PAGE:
Monday, February 15, 2010

Pho Cong Ain't Got Nothin' On Me!!

I never thought I would title something using a play on words that combines one of my favorite restaurants with a Denzel Washington quote, but that's how my mind works.

Thanks to the famous Tamarind restaurant, Mariana and I became master chefs of Lao cuisine in just 6 short hours for the low-low price of $56 USD. That is a small fortune in Luang Prabang and could have covered our hotel room for two nights, but the money was well spent. I am not sure if there is any culinary equal to a Southeast Asian chef. They create the most incredible flavors by delicately blending fresh herbs, spices, produce, and meats. Even a stroll through a local market can make you realize why foods from this region of the World are so sought after and enjoyed. I am of course excluding the butcher section of the market, which can be downright nauseating and awkward for people with weaker constitutions. Fortunately, I am not one of those people, so I cherished every moment of our tour through the vast daily market located 10 minutes outside of town. The closest HEB is 2,500 miles away, so most locals have to visit these types of markets twice a day to prepare fresh meals for their families. They purchase fresh vegetables ranging from the widely used aubergine (small eggplant) and the all too familiar cilantro to exotic fungi and durian fruit (large, spiky, and smells like body odor). These fresh ingredients are then chopped, diced, squeezed, and blended to add flavor to anything that walks on four legs or is found swimming in a body of water. No natural resource is wasted and the Lao people use EVERY part of EVERY living item they harvest (I will spare you details).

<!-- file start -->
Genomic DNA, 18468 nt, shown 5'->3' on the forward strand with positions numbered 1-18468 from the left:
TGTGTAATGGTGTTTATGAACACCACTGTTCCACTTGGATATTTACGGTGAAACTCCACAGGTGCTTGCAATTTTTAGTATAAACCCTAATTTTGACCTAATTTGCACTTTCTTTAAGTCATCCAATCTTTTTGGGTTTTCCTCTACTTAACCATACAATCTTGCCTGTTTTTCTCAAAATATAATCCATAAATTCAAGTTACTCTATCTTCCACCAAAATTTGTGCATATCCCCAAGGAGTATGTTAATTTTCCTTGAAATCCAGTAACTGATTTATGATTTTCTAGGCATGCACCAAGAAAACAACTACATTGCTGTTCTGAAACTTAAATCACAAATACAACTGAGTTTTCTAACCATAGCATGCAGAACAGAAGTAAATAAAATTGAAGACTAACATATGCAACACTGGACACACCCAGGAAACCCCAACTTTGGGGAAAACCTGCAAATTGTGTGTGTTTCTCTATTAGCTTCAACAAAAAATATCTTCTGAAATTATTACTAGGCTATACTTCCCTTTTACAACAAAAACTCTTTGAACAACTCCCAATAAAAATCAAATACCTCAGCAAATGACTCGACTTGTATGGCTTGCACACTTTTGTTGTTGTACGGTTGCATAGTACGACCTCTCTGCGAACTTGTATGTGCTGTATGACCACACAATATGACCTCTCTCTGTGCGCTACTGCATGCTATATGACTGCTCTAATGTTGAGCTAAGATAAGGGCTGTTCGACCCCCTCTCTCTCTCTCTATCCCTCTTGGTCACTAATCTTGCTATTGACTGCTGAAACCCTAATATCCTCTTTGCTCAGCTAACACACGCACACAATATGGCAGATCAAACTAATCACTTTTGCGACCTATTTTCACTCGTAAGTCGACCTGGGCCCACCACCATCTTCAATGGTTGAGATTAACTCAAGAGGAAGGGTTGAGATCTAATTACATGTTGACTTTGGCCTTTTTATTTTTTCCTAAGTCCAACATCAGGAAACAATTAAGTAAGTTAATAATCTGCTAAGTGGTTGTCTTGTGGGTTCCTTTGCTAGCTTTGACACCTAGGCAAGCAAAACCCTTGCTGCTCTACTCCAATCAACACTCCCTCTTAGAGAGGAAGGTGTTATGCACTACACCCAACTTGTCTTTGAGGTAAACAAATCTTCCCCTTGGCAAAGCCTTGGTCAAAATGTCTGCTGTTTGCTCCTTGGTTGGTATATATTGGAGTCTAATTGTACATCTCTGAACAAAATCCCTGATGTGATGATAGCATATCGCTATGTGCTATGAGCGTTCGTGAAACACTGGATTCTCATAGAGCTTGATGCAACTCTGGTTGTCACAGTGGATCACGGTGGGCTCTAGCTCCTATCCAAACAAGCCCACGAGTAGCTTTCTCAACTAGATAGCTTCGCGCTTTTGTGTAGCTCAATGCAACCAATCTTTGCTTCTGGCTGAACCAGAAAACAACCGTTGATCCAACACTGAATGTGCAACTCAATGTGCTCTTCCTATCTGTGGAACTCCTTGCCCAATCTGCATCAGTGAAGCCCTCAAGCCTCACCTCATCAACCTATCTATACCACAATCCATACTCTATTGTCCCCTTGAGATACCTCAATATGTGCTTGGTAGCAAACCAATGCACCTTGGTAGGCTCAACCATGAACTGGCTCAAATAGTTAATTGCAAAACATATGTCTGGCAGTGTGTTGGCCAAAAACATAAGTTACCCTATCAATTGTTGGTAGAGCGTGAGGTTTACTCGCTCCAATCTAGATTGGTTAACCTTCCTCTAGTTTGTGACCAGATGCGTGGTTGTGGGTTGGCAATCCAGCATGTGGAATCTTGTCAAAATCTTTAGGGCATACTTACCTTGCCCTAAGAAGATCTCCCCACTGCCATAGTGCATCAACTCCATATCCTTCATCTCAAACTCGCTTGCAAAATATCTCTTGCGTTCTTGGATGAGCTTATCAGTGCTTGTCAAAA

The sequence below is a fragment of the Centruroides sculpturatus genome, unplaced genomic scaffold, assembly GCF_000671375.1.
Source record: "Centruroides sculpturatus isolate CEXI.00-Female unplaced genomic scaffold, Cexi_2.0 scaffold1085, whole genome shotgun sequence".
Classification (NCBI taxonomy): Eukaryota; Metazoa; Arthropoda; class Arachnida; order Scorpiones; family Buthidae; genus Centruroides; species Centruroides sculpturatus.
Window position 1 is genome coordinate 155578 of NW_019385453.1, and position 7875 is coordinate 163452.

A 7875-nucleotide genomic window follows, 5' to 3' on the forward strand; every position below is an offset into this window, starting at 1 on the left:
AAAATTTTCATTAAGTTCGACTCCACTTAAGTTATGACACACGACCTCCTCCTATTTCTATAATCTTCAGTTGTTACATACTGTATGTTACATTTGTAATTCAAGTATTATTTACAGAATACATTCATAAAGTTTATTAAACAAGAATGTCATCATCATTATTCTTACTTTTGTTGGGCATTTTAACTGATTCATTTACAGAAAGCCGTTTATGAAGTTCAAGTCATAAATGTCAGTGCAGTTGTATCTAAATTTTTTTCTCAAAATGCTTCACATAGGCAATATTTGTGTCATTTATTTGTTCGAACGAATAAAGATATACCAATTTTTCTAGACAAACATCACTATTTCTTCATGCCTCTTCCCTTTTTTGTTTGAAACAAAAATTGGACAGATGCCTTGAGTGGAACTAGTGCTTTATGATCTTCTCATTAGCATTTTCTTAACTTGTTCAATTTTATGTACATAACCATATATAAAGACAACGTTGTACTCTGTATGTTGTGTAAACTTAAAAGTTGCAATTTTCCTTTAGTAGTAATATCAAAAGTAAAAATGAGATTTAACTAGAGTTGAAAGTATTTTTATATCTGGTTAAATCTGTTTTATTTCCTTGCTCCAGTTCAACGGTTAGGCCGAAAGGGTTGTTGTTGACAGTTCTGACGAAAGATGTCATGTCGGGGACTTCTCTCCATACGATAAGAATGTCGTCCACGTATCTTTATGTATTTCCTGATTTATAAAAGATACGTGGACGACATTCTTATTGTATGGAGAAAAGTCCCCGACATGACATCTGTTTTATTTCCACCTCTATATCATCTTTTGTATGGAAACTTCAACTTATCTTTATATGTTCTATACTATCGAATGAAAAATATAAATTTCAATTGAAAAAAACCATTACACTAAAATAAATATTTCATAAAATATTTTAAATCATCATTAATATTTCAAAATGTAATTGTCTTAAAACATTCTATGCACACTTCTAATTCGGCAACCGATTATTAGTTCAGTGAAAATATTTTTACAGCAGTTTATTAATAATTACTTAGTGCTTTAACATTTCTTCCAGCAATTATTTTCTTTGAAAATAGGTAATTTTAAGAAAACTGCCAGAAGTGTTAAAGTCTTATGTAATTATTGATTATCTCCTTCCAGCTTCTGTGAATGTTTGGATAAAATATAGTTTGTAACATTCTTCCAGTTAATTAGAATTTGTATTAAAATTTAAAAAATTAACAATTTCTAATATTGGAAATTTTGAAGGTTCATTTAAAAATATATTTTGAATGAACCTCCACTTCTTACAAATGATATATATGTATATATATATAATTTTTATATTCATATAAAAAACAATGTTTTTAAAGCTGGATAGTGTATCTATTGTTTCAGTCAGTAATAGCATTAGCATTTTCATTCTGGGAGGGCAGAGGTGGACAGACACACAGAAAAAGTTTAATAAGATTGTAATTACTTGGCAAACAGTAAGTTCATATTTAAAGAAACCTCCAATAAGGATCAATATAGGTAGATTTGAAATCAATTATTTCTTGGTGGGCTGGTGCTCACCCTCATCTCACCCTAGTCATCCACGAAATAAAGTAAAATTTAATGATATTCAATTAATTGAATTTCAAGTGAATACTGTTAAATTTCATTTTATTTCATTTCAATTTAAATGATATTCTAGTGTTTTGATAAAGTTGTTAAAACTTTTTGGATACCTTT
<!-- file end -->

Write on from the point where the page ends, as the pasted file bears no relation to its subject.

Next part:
After the tour of the market, Mariana and I joined our 10 new friends and headed out to the remote country side for a hands-on cooking class. We prepared 6 traditional dishes that included sticky rice, eggplant and tomato chili dip, steamed mekong fish wrapped in herbs and banana leaves, fried minced chicken mixed with herbs and stuffed into shoots of lemon grass, pork stew with fresh vegetables, and sweet sticky rice served with a variety of diced fruits. Jealous?? You should be.

All of the dishes were made by hand and without the use of any electric appliances. When everything was finished, we sat down together and enjoyed our meal in a family style setting (along with a few BeerLaos), and our master chef supplied us with a copy of each recipe. We are going to have a Lao-style party at the Kuhl house when we return for all those who are interested.

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